The Five Question Challenge with Amanda Lamb

 

Amanda Lamb music

Southern California country songbird Amanda Lamb tackled “The Five Question Challenge” (Photo courtesy of LaFamos)

By: Jacob Elyachar, jakes-take.com

Amanda Lamb is the latest artist to tackle The Five Question Challenge!

Hailing from Southern California, Amanda Lamb was fascinated with music from a very early age.

As she got older, she slowly embraced country music after listening to the Dixie Chicks and Shania Twain.

Now, Amanda is ready to take the music world by storm! Her first single: “We Were Here” was written by music industry veterans Bill DiLuigi and Melissa Bollea, was highlighted on multiple websites including Top 40 Charts, Music News Nashville and The Celebrity Café.

For this edition, Amanda talked about the inspiration behind the new single and the challenges that the Millennial Generation artists face in the modern-day recording industry.

Jacob Elyachar: When did you get interested in music? How did that passion evolve into wanting a career in the recording industry?

Amanda Lamb: I have always been a lover of music, and my vast knowledge of the entire catalog of Barney songs is well-known to my family;) I was always banging on the piano and singing in church choirs as a kid. When I was 12 it all got a bit more real when I had to sing, by myself, on a stage. I say “had to” because it was the required mid-term of the high school/middle school choir! I was frightened to death, but after I sang my song and heard the applause and the smiles on my fellow choir members’ faces, I was hooked. From there, I started writing my own songs (in math class, like any self-respecting teenage songwriter, of course!), recorded a demo, and did a few live gigs. It was when I was 16 and recording an album that I knew this is what I wanted to do for the rest of my life.

JE: What are some of the challenges that this generation of artists face in the modern-day recording industry? How do you plan to overcome those obstacles?

AL: I think one of the biggest challenges is getting our music heard when there is just so much competition vying for an audience. It is really easy sometimes to see just how many thousands and thousands of girls like myself are going after the same thing, and be tempted to give up.

But, I am not a stranger to adversity and swimming upstream, so my plan is to..

  1. Keep at it,
  2. Never stop improving myself
  3. Never stop believing that great music will always find a way to an audience. Despite so many blogs and indie artists that say “you don’t need a label to make it thanks to social media and home studios,” I do think that to find a truly career-sustaining audience, you need some sort of label representation. I’m not sitting around waiting for a label to rescue me, though. I am doing my thing, and if the right label takes an interest in my work I would be more than willing to meet.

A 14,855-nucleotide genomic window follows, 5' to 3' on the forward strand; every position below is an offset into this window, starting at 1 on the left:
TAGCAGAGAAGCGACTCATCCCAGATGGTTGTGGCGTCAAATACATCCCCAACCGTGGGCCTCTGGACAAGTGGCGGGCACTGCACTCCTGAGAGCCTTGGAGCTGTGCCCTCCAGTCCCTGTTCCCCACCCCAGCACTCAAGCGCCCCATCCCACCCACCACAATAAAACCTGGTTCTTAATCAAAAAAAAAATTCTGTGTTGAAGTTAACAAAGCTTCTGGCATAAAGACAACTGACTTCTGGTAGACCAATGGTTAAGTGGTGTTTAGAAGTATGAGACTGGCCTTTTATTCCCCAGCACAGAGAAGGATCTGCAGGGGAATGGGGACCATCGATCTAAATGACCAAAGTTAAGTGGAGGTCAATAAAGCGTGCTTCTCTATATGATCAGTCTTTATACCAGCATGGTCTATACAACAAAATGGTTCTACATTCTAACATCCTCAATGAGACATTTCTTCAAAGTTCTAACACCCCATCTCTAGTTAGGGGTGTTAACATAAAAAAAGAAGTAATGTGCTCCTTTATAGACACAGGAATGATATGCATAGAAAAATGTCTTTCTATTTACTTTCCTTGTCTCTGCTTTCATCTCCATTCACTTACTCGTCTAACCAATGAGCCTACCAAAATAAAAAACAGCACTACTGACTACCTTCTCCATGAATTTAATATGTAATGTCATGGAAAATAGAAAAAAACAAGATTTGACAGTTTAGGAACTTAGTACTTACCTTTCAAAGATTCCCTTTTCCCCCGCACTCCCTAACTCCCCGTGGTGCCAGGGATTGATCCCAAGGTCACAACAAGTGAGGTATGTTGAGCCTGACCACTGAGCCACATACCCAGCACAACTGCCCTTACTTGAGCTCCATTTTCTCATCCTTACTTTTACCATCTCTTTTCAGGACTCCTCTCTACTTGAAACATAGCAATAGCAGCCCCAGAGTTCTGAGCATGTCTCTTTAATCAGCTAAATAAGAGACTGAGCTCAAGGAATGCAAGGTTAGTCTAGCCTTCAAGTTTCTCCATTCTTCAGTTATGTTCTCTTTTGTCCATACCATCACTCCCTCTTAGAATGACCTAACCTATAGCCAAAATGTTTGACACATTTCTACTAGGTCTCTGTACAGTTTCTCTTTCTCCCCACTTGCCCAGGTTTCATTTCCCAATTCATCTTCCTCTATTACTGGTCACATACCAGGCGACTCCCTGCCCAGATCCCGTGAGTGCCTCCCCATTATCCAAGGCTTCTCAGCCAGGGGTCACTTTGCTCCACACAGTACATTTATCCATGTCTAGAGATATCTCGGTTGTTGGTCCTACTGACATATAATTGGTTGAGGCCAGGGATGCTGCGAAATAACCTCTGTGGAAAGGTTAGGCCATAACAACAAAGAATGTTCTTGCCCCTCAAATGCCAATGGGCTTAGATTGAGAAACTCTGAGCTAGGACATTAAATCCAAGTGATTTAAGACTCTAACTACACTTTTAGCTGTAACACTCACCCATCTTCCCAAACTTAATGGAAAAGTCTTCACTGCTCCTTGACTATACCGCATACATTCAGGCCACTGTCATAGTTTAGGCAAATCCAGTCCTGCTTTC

JE: What was the inspiration behind your latest single: “We Were Here”?

AL: One of my songwriters, Bill DiLuigi, traveled from Nashville to California to write with me, because I was recovering from surgery (an appendectomy – ouch), and one morning he went out for a walk down in Laguna Beach. He was utterly perplexed at how people etched their names into aloe plants along the sidewalk. It reminded him of how people carve into trees in his neck of the woods. It got us talking about how people will find ways to leave their mark on the world, and how that’s a universal desire. To be remembered. So, the song is about making it known that you were “there” and made memories in that place.

JE: How has social media helped you establish your career?

AL: It is definitely allowed me to share my music on a broader scale! It has also given me amazing opportunities that I wouldn’t have had if I wasn’t on social media, so I’m very grateful for that. For instance, last summer I was invited to travel up to Washington State and perform for the most amazing group of 400 kids who were attending a diabetes summer camp. These kids were so enthusiastic during my acoustic set that I actually started to cry! I’d never felt that kind of love…I was truly perplexed at how these people had even found out about me, but it was through social media. The other way it has helped me is by connecting with my audience and figuring out what they’re into. It’s amazing, scary, and productive when you can get immediate feedback from fans. I suppose that 20 years ago, young artists had to rely on management and family/friends to give opinions. I realized a long time ago that my family will blindly love everything I do (thank goodness!) but fans will give it to you straight.

JE: If you had the chance to meet with aspiring singer-songwriters, what advice would you share with them?
AL:
Do not be afraid to let other writers (even if it’s a parent or friend) contribute to a song idea. Co-writing is a great experience, and I wish I’d been more open to that earlier on this journey of mine. When I first started out I was like a hungry dog guarding her food if someone tried to tell me how to improve or change my song!! Years later, I started to wonder if my songs could be improved by having another set of brains in the room. I went to Nashville last year because it’s truly an understood “thing” that you will co-write there. It’s believed that 2 heads are better than one, so I thought I’d try it. After my first session with a co-writer, I was hooked. Ideas just flowed out of me because I knew had a partner who shared my goal of creating a great song.

To learn more about Amanda and her music, visit her website: http://amandalambmusic.com/

You can also connect with Amanda on Facebook, Instagram, Twitter and YouTube!

 

 

 

Speak Your Mind

*

Copyright 2015 Jacob Elyachar